Although we always recommend hiring one of our recommended professional hardwood flooring installers, here are a few tips for the handy person who wants to take on the task themselves.
- Pneumatic hardwood floor nailer
- Tape measure
- Weighted rubber mallet
- mitre or chop saw
- table saw
- Electric drill
- Air compressor, nails and gun
- Flooring screws
- Chalk line
- floor liner/paper or wax/rosin paper
- 2″ flooring nails
Note: Be sure the flooring is delivered at least 7 days before installation. Wood needs time to acclimate to your house.
First thing you need to do is take measurements of all the rooms where you’re considering installing hardwood floors. Remember that you’ll be installing the hardwood perpendicularly, or across the floor joists. Many older houses may not have parallel walls so expect to use some odd shaped pieces to make the floor flush with the wall at some points.
Your flooring comes in fixed lengths, find out how many square feet come in each box. You have to estimate how many of these packages you will need.
Know beforehand which stains or floor finishes are best for the type of hardwood and which will look best.
Remember to bring your hardwood into the room you want to install it. That’s needed because the hardwood must acclimate to the room’s typical humidity. It will help to ensure the amount of expansion or contraction.
Remove the old floor covering including molding. Measure the floor from wall to wall and take into account a ½” space between the edge of the floor boards and the wall. This is to allow the flooring to expand with humidity changes. Check the subfloor and ensure it is sturdy enough to hold the new flooring. Check for squeaks and cracked boards by walking along the joists. Fasten loose boards with screws or ring shank nails.
Your sub floor must be level or the installation may not go smoothly and the floor may not look the way you expected. Check the level of the floor and if there are any board sections rising up, you may have to get a sander and sand them down. If there are dips, you may have to fill them with a wood leveling compound.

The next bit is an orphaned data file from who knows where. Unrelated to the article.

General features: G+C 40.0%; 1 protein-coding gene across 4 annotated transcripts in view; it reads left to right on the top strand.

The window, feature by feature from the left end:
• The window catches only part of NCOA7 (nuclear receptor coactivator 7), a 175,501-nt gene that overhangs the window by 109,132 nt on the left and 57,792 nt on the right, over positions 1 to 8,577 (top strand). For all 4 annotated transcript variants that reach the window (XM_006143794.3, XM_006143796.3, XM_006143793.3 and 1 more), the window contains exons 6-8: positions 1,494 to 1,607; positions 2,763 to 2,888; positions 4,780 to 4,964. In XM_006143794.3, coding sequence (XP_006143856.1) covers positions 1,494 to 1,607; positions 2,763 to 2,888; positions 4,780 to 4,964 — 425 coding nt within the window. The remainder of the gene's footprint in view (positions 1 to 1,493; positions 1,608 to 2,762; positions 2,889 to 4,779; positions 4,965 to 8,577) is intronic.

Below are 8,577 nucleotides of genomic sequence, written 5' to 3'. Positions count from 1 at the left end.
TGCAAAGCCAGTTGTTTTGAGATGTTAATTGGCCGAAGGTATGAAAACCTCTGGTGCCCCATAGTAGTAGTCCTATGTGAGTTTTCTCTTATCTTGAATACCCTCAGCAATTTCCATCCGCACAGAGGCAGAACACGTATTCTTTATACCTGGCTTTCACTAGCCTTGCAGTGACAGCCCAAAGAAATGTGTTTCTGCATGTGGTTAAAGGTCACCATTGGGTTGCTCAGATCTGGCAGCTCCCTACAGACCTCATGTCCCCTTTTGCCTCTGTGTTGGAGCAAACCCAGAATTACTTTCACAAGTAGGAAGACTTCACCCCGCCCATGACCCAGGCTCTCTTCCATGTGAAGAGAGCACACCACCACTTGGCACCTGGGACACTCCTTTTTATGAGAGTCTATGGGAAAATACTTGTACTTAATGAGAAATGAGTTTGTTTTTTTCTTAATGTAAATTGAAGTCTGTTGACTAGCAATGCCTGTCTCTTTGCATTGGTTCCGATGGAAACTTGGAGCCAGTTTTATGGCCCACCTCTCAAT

Moisture metering the sub floor and insuring homes humidity has been consistently between 40% and 50% before beginning your install as wood reacts to changes in humidity and can shrink, swell and warp.
If there is a lack of parallel in the walls, you may have to cut a tapered piece to allow a good fit to the wall and the adjacent floorboards you’re installing. There are spacers available to help you keep the required distance to the wall. When you have your starter board in place, it should be nailed into the floor joist, not just the subfloor.
The boards need to run across instead of with the existing floor joists.
- To get started, lay down wax paper or rosin paper.
- Plan the floor avoiding the “ladder effect” or “H pattern” by laying the strips parallel to the longest wall.
- Chalk a line out from the wall at least 1/2″ wider than a flooring strip, leaving 1/2″ minimum expansion space between the wall and the first strip.
- Drill pilot holes for the nails 12″ to 16″ apart so as not to damage the strip when nailing.
- Lay the tongue edge of the strip on the guide line. Measure and cut the strip to finish the row. Nail the first row by hand and use the extra to start the next row. Stagger the boards by at least 6″ to avoid clustering the end-joints. (Avoid using staples as they have less holding power than flooring nails.)
- Tap the next board tight to the previous board (using a “rubber” mallet to protect the wood) and then nail. Use a hardwood floor nailer for installation.
- On the last rows, remember to leave 1/2″ expansion space, even if you have to trim the last piece.
- Ease the tongue in place, and nail with air compressor and gun, when the space is too tight for the pneumatic gun. A crowbar might be required at the end to pull pieces in tight.